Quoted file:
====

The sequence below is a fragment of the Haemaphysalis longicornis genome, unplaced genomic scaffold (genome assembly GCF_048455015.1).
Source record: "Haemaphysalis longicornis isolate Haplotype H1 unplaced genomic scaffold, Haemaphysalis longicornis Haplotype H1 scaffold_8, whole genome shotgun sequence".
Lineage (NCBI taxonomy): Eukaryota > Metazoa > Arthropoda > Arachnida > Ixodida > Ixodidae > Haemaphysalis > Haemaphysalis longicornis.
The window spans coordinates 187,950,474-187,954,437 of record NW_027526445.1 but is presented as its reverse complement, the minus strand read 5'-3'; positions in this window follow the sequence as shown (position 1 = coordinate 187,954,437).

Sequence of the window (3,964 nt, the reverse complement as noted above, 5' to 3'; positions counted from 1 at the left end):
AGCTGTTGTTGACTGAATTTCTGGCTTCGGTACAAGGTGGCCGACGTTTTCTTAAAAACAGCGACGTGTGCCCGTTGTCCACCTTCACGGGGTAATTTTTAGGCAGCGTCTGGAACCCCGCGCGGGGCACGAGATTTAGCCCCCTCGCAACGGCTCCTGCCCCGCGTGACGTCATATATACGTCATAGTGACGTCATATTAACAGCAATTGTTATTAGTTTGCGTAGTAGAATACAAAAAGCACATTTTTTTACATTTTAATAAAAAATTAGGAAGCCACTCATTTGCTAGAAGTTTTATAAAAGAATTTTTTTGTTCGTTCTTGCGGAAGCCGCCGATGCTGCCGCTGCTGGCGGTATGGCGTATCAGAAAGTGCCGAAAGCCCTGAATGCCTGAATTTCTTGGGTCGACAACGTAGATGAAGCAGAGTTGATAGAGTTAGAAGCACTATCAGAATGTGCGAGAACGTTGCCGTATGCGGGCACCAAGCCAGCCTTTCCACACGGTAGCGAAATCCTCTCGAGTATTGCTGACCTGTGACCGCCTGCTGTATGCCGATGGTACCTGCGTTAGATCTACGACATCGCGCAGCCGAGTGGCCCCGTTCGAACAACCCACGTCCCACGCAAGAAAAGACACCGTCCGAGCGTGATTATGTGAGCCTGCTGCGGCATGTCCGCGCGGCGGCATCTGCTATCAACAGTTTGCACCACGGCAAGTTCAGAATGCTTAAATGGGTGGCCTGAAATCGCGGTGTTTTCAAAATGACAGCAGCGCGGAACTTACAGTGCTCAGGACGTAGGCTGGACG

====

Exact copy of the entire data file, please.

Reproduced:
The sequence below is a fragment of the Haemaphysalis longicornis genome, unplaced genomic scaffold (genome assembly GCF_048455015.1).
Source record: "Haemaphysalis longicornis isolate Haplotype H1 unplaced genomic scaffold, Haemaphysalis longicornis Haplotype H1 scaffold_8, whole genome shotgun sequence".
Lineage (NCBI taxonomy): Eukaryota > Metazoa > Arthropoda > Arachnida > Ixodida > Ixodidae > Haemaphysalis > Haemaphysalis longicornis.
The window spans coordinates 187,950,474-187,954,437 of record NW_027526445.1 but is presented as its reverse complement, the minus strand read 5'-3'; positions in this window follow the sequence as shown (position 1 = coordinate 187,954,437).

Sequence of the window (3,964 nt, the reverse complement as noted above, 5' to 3'; positions counted from 1 at the left end):
AGCTGTTGTTGACTGAATTTCTGGCTTCGGTACAAGGTGGCCGACGTTTTCTTAAAAACAGCGACGTGTGCCCGTTGTCCACCTTCACGGGGTAATTTTTAGGCAGCGTCTGGAACCCCGCGCGGGGCACGAGATTTAGCCCCCTCGCAACGGCTCCTGCCCCGCGTGACGTCATATATACGTCATAGTGACGTCATATTAACAGCAATTGTTATTAGTTTGCGTAGTAGAATACAAAAAGCACATTTTTTTACATTTTAATAAAAAATTAGGAAGCCACTCATTTGCTAGAAGTTTTATAAAAGAATTTTTTTGTTCGTTCTTGCGGAAGCCGCCGATGCTGCCGCTGCTGGCGGTATGGCGTATCAGAAAGTGCCGAAAGCCCTGAATGCCTGAATTTCTTGGGTCGACAACGTAGATGAAGCAGAGTTGATAGAGTTAGAAGCACTATCAGAATGTGCGAGAACGTTGCCGTATGCGGGCACCAAGCCAGCCTTTCCACACGGTAGCGAAATCCTCTCGAGTATTGCTGACCTGTGACCGCCTGCTGTATGCCGATGGTACCTGCGTTAGATCTACGACATCGCGCAGCCGAGTGGCCCCGTTCGAACAACCCACGTCCCACGCAAGAAAAGACACCGTCCGAGCGTGATTATGTGAGCCTGCTGCGGCATGTCCGCGCGGCGGCATCTGCTATCAACAGTTTGCACCACGGCAAGTTCAGAATGCTTAAATGGGTGGCCTGAAATCGCGGTGTTTTCAAAATGACAGCAGCGCGGAACTTACAGTGCTCAGGACGTAGGCTGGACG